Perhaps you have a website that you want to optimize for the best possible placement in the search engine results pages (SERPs). Or, maybe you’re new to learning about search engine optimization (SEO) and you’re trying to learn the lingo that search engine optimizers (SEOs) use when discussing various aspects of their jobs. Either way, canonicalization is an important concept for SEOs to understand and use effectively. If you’re wondering, “What is a canonical tag, anyway,” read on to educate yourself. You’ll get a thorough understanding of not only what it is, but how it works and how you can best use it when you optimize websites and web pages in the future.

What the Canonical Tag Is

A canonical tag is a small bit of code that is intended to be added to a web page’s HTML header along with all the other page level meta data. The format for the code is rel=”canonical”. The purpose of this code is to direct search engines to the most appropriate version of the content that website users should be served in response to having performed a relevant search for information on the Internet.

Why Webmasters Need to Use Canonical Tags

Search engines such as Google, Bing and Yahoo discourage webmasters from posting duplicate content on the Internet. However, there are many legitimate situations in which content does need to be duplicated between various URLs and web pages. In these legitimate cases, the canonical tag is a communication tool that can alert the search engines regarding which version of the content is the original, or the best current version.

Examples of When to Use Canonical Tags

For example, you might have the same content posted on your website on both a secure page that begins with https:// and a page that isn’t secure and begins with http://. You might also have your website configured to serve the same content to users whether they visit the URL that begins with http:// or the URL that begins with http://www.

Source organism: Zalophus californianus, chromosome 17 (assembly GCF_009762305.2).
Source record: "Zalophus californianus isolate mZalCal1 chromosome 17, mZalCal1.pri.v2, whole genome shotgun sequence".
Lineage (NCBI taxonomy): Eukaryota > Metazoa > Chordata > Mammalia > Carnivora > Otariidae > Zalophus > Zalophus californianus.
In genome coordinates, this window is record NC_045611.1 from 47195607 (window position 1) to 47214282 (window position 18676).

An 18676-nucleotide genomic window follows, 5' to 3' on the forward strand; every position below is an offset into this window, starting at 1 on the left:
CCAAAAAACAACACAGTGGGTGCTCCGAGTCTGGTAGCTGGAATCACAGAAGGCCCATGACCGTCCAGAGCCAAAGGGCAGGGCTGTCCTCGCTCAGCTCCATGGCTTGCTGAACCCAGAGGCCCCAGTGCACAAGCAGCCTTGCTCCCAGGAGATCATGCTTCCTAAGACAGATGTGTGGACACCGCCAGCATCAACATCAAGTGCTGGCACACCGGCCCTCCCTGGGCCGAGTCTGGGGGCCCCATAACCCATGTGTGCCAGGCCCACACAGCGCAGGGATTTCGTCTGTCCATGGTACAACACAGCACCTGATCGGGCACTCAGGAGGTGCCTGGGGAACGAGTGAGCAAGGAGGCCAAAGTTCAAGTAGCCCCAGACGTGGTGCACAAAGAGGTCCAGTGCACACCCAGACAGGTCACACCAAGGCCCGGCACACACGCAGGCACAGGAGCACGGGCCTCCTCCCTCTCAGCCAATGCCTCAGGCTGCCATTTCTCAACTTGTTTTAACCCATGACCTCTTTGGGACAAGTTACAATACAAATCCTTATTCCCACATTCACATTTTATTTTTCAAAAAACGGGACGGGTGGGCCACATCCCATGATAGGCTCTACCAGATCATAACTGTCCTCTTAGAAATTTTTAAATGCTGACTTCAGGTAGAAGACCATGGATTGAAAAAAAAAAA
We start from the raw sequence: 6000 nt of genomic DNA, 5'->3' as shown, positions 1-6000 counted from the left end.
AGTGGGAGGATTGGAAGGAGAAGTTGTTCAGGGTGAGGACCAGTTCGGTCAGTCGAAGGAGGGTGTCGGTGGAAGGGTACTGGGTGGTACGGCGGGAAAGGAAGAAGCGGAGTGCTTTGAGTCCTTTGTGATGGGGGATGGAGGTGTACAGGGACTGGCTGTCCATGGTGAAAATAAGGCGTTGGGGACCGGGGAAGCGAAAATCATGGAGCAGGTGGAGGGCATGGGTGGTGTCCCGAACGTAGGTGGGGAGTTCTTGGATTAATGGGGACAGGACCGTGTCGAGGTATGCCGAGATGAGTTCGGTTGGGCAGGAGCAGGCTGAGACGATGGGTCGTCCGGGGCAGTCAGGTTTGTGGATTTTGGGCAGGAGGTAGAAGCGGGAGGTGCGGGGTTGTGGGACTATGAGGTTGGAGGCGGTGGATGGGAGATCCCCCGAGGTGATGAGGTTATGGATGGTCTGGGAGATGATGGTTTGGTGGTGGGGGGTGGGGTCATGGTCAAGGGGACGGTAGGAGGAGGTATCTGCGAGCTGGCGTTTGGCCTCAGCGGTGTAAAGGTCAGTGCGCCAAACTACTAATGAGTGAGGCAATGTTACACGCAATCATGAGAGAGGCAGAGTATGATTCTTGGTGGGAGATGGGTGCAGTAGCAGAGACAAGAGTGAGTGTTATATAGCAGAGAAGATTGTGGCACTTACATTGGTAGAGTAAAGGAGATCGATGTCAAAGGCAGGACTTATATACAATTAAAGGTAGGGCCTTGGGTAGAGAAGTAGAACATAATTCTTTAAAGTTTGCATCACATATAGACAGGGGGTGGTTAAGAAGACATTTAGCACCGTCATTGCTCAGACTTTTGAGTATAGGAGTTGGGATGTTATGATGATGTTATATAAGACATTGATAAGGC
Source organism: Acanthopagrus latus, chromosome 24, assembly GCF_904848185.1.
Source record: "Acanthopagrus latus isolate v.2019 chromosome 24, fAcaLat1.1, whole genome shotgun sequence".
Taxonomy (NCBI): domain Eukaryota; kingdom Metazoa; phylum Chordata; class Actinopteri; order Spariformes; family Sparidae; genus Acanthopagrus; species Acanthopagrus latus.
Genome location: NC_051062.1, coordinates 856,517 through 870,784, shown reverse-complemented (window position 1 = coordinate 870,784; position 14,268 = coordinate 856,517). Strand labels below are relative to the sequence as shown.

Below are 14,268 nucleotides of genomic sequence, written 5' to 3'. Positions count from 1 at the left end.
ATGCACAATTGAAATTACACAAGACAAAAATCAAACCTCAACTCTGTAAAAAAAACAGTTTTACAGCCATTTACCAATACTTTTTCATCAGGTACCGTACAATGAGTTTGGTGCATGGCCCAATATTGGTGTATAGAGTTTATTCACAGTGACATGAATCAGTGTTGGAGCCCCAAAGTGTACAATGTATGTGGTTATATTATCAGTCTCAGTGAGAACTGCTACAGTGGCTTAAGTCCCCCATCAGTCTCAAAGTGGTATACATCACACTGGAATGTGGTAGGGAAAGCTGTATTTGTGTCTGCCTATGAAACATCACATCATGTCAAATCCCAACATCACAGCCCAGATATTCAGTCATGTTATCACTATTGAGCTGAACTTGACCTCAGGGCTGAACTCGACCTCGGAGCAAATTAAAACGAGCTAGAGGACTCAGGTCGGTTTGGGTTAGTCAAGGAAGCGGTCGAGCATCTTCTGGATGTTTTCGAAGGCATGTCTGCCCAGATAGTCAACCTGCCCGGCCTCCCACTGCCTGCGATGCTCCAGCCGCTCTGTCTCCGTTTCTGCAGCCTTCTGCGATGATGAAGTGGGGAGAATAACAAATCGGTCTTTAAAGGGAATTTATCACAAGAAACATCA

You might also want to syndicate your content for use by other websites on the Internet.

Cases like these are the reason for the existence of the canonical tag.

Webmasters can use the canonical tag to specify which version of a page is the best existing version. This distinction is important, because the version with the canonical tag is the version of the content that a search engine will typically send traffic to.

Why Search Engines Encourage the Use of the Canonical Tag

From the point of view of a search engine, the canonical tag is necessary because it could be extremely frustrating to users if the search engine were to serve dozens of similar pages in response to the same search. A user would typically expect to see search results that offered a variety of different web pages and perspectives, rather than the same content repeated over and over again across a bunch of different URLs and domains.

Best Practices for Website Optimization Using the Rel=”Canonical” Tag

If you want to specify which version of a web page is the canonical version, be sure to include the rel=”canonical” tag in the web page’s header in the meta data area.

Then consider taking steps to minimize the influence of any other versions of the page that may be available.

From an SEO perspective, inbound links to a page are extremely important. However, it can be problematic to have multiple versions of a page available; this is because people might link to the page using a variety of different URLs. When inbound links to the same content don’t all go to the same page, it becomes difficult for the search engines to correctly evaluate the page’s link popularity. Inbound links to a variety of different URLs can result in the search engines underestimating that page’s importance and relevance. Ideally, all the inbound links to the content should point to the canonical version.

If you discover that this issue is affecting your website, there’s an easy solution. You can use 301 redirects to redirect to the canonical version of the page from any non-canonical versions that may exist.

So now you’re up to date on the canonical tag, what it is, how to use it and some best practices for using the tag to optimize your website for search.

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About the Author: Jennifer Mathews